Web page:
Italy: Withholding tax on services provided by property intermediation platform via internet
CJEU Advocate General opinion
CJEU Advocate General opinion
The Advocate General of the Court of Justice of the European Union (CJEU) today released an opinion finding that the tax regime in Italy for short-term rentals imposing obligations on property intermediaries does not violate the freedom to provide services and does not preclude the obligation to collect and transmit information or to withhold tax.
However, the Advocate General found that an obligation to appoint a tax representative constitutes a disproportionate restriction on the freedom to provide services.
The case is: Airbnb Ireland and Airbnb Payments UK (C-83/21)
As explained in a release [PDF 226 KB] from the CJEU:
- The taxpayer—a global group that operates the property intermediation platform on the internet—facilitates connecting lessors who have accommodation with persons seeking that type of accommodation, by collecting from the customer the payment for the provision of the accommodation before the start of the rental and transferring that payment to the lessor.
- An Italian law of 2017 establishes a new tax regime for short-term property rentals outside a commercial activity, covering the taxpayer as an operator of a property intermediation platform, and applying to contracts for the rental of residential property by natural persons outside a commercial activity for a maximum period of 30 days, whether concluded directly with the tenants or through persons who pursue property intermediation activities or operators of online platforms.
- Beginning 1 June 2017, income from such rental contracts is subject to a schedular withholding tax at a rate of 21% and information relating to rental agreements must be transmitted to the tax authorities. When they receive rents, persons resident in Italy who pursue property intermediation activities as well as those who operate online platforms, must withhold 21% of the amount of the rents and pay that to the tax authorities. Non-resident persons considered as not having a permanent establishment in Italy are obliged to appoint a tax representative as the taxable person.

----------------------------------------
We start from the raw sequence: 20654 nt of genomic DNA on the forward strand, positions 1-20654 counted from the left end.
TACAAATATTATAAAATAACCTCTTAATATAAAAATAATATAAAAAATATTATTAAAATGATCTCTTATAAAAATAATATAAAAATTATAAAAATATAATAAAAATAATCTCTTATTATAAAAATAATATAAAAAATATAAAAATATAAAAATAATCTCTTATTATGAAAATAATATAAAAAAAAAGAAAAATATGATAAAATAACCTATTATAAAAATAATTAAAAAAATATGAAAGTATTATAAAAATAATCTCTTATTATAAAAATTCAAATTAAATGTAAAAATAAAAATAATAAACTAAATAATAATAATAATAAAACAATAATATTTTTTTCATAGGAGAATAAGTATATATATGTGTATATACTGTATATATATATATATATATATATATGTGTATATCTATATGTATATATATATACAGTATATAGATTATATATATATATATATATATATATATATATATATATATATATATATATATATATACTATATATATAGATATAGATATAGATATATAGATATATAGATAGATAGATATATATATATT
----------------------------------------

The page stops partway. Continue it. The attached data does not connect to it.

Two entities (one located in Ireland and the other in the UK) that belong to the global group, brought an action seeking to annul the decision implementing the tax regime at issue. The Council of State, Italy (Consiglio di Stato) asked the CJEU to interpret several provisions of EU law relating to obligations imposed by Italian national law on intermediaries involved in the short-term rental of immovable property.
Advocate General’s opinion
In the opinion delivered today, the Advocate General reached several findings and in general concluded that the obligation to collect tax and provide information to the tax authorities and the obligation to appoint a tax representative were not technical regulations within the meaning of Directive 2015/1535.
Regarding the withholding of tax, the Advocate General found that it did not constitute indirect discrimination against cross-border service providers. According to the Advocate General, it was consistent to impose the obligation to withhold tax on intermediaries involved in the payment of rent, given that the activity of a large number of natural persons who are not subject to the obligations incumbent on professionals is difficult to audit for tax purposes. Furthermore, the tax regime did not concern the taxation of the taxpayer’s services, but the taxation of the rental of immovable property located in Italy (underlying those services). Thus, the withholding tax regime was found to be within the tax competence of the Italian government.
However, the Advocate General found the obligation to appoint a tax representative constitutes a disproportionate restriction on the freedom to provide services and is contrary to a provision of the EU treaty.
The Advocate General’s opinion is not binding on the CJEU. The role of the Advocates General is to propose to the court, a legal solution to the cases for which they are responsible. The CJEU judges will now begin their deliberations in this case with a judgment to be given at a later date.
Read a July 2022 report prepared by KPMG's EU Tax Centre
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